PokéStops 101

This is yet another addition to our blog series on Pokémon Go in Fairfax County Public Libraries. Search up the tag “pokemongo” to look for more!

Of PokéStops will explain, as its title implies, what “PokéStops” mean in the Pokémon Go gameplay.

First, it should be good to reiterate that the purpose of Go is to let players have a much more interactive, get-out-there experience with the classic Japanese game of Pokémon. In order to capture creatures, one must physically walk or bike (or drive, but make sure to never Pokémon Go and drive!) around the neighborhood to find them.

By capturing more creatures, you level up. When you, the Trainer, are at a higher level, you tend to stumble across similarly higher-level Pokémon (as indicated by their CP, or Combat Power). This feeds into the cycle of getting stronger for the sake of getting stronger.

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But for what, you ask? This game that has the nation (and soon, world) obsessed can’t possibly be this simple, can it?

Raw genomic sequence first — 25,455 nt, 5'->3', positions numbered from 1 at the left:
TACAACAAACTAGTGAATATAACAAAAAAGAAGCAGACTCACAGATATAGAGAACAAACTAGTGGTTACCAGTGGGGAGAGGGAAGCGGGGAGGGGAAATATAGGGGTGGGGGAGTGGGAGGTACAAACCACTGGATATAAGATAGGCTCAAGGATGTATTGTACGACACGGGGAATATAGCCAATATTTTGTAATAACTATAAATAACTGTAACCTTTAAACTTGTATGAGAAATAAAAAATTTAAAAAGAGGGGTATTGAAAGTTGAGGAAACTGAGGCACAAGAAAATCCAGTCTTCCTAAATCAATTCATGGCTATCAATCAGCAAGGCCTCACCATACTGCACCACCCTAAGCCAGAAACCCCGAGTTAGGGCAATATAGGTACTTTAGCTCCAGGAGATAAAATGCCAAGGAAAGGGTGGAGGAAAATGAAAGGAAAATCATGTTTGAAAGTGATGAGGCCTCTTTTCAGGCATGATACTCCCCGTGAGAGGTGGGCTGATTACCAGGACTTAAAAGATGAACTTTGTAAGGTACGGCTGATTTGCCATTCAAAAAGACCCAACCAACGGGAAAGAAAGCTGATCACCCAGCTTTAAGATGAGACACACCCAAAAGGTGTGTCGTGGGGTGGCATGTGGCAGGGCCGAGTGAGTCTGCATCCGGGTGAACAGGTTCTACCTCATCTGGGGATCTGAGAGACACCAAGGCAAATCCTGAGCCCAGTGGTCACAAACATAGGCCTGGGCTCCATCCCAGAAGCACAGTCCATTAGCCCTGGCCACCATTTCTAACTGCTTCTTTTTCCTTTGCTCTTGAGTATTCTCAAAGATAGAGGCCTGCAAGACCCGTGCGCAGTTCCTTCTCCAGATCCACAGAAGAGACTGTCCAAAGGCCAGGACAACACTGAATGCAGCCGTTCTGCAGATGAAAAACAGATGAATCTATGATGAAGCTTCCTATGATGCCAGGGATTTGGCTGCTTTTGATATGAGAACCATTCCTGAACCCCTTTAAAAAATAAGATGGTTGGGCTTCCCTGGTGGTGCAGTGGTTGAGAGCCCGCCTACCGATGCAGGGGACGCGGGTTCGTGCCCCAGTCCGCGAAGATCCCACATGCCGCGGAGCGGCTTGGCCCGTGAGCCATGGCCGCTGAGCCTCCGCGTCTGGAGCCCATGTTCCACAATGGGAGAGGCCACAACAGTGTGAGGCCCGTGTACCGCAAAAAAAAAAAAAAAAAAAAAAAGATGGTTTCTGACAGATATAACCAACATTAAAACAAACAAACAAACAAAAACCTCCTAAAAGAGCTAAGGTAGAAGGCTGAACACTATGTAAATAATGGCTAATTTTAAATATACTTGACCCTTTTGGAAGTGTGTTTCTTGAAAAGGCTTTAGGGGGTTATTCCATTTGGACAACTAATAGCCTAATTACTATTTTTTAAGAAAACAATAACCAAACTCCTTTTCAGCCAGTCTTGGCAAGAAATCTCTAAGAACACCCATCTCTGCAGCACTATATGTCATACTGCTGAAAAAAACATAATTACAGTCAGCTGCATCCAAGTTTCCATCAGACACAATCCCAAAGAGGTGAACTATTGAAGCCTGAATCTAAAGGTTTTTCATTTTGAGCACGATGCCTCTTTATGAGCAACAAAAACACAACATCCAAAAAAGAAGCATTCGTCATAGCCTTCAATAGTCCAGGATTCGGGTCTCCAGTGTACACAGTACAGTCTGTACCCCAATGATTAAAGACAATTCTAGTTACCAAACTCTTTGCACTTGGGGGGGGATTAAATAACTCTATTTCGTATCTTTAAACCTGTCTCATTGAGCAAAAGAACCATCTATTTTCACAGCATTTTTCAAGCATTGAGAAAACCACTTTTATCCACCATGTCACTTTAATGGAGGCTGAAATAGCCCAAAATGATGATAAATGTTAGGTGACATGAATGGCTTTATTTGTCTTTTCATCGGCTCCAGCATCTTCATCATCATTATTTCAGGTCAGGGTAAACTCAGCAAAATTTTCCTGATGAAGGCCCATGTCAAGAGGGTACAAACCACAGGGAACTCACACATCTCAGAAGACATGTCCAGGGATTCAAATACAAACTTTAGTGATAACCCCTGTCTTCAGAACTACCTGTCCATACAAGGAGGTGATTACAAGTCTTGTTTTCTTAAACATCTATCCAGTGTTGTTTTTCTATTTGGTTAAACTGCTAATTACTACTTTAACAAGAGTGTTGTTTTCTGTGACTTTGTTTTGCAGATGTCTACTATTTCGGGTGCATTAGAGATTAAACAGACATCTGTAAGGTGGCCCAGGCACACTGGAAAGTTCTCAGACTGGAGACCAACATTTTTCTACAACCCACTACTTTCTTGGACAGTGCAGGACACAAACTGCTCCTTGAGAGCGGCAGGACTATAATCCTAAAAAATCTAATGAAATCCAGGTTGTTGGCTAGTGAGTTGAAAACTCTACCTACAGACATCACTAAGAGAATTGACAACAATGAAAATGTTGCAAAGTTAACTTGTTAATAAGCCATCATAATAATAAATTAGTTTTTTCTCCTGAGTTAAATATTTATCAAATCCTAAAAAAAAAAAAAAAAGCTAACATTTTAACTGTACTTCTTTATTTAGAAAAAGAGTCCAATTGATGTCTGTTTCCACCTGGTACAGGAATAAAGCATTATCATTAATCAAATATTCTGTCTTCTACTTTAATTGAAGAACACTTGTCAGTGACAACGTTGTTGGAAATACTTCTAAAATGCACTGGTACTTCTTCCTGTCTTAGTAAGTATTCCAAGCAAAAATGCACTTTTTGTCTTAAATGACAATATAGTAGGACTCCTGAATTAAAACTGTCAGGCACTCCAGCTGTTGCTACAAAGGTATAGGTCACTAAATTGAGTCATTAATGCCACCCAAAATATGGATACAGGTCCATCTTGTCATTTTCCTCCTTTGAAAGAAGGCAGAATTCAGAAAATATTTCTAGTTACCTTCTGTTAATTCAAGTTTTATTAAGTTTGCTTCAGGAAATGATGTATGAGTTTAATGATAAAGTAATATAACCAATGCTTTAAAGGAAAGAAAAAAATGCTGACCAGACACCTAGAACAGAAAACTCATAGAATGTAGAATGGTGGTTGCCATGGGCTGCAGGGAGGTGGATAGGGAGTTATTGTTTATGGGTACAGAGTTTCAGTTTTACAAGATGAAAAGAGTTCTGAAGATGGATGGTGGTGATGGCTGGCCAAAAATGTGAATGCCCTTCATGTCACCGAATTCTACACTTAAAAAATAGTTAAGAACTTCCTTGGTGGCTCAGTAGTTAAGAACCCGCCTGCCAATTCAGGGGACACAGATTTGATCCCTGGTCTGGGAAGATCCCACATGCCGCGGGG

And to this, we answer, of course not! There’s so much more!

Although Pokémon Go is still considered to be in its very early stages (obvious by its frequent server crashes and limitations in many basic features/customization options), one can’t forget about PokéStops !

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PokéStops are simply local landmarks (usually, though the Internet has shown us rather strange ones) that, when the player gets in close-enough proximity and spins the “coin,” will provide special items like Pokeballs, Revives, Potions, Eggs, Raspberries, and more.

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These items often become more useful later on in the game, when the player has entered more battles or must catch higher-lever Pokémon. Using these PokéStops will also earn you additional XP.

Furthermore, lure modules can be attached to a PokéStop by a benevolent player and, for a limited time, the area will be spawning Pokémon after Pokémon! (This is indicated by the pink petals.)

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There are plenty of PokéStops around our area. Many libraries, especially, are actually PokéStops as well! Reston Regional Library actually has two—as mentioned in our last post, both our main building and the David Holland sculpture out front are PokéStops. Come drop by and play with us!

Other libraries that are also PokéStops: Dolly Madison, Fairfax, George Mason, Kingstowne, Kings Park, Martha Washington, Oakton,  and Richard Bird

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